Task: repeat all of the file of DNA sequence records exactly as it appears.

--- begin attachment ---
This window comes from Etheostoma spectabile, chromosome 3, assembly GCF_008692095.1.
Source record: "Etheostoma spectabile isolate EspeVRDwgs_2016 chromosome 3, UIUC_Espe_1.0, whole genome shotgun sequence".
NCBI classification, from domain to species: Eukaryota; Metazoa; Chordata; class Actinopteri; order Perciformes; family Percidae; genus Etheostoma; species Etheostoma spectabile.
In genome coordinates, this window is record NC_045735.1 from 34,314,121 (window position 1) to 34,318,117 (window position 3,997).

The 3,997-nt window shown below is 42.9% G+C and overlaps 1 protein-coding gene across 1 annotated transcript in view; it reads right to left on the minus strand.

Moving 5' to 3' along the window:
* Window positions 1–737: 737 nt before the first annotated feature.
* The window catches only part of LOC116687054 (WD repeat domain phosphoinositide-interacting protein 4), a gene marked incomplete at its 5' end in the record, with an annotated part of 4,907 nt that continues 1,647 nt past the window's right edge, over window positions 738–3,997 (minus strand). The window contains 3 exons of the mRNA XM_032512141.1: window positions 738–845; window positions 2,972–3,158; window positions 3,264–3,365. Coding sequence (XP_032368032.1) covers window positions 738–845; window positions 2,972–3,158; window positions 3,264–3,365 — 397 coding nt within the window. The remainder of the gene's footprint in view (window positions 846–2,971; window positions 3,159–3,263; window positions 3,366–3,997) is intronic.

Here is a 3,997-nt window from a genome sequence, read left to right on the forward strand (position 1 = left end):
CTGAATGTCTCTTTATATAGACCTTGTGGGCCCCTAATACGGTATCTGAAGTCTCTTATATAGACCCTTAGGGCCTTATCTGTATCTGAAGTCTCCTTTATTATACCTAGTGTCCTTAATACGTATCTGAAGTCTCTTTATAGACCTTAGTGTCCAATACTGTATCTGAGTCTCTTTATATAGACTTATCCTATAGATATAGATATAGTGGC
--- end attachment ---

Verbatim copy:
This window comes from Etheostoma spectabile, chromosome 3, assembly GCF_008692095.1.
Source record: "Etheostoma spectabile isolate EspeVRDwgs_2016 chromosome 3, UIUC_Espe_1.0, whole genome shotgun sequence".
NCBI classification, from domain to species: Eukaryota; Metazoa; Chordata; class Actinopteri; order Perciformes; family Percidae; genus Etheostoma; species Etheostoma spectabile.
In genome coordinates, this window is record NC_045735.1 from 34,314,121 (window position 1) to 34,318,117 (window position 3,997).

The 3,997-nt window shown below is 42.9% G+C and overlaps 1 protein-coding gene across 1 annotated transcript in view; it reads right to left on the minus strand.

Moving 5' to 3' along the window:
* Window positions 1–737: 737 nt before the first annotated feature.
* The window catches only part of LOC116687054 (WD repeat domain phosphoinositide-interacting protein 4), a gene marked incomplete at its 5' end in the record, with an annotated part of 4,907 nt that continues 1,647 nt past the window's right edge, over window positions 738–3,997 (minus strand). The window contains 3 exons of the mRNA XM_032512141.1: window positions 738–845; window positions 2,972–3,158; window positions 3,264–3,365. Coding sequence (XP_032368032.1) covers window positions 738–845; window positions 2,972–3,158; window positions 3,264–3,365 — 397 coding nt within the window. The remainder of the gene's footprint in view (window positions 846–2,971; window positions 3,159–3,263; window positions 3,366–3,997) is intronic.

Here is a 3,997-nt window from a genome sequence, read left to right on the forward strand (position 1 = left end):
CTGAATGTCTCTTTATATAGACCTTGTGGGCCCCTAATACGGTATCTGAAGTCTCTTATATAGACCCTTAGGGCCTTATCTGTATCTGAAGTCTCCTTTATTATACCTAGTGTCCTTAATACGTATCTGAAGTCTCTTTATAGACCTTAGTGTCCAATACTGTATCTGAGTCTCTTTATATAGACTTATCCTATAGATATAGATATAGTGGC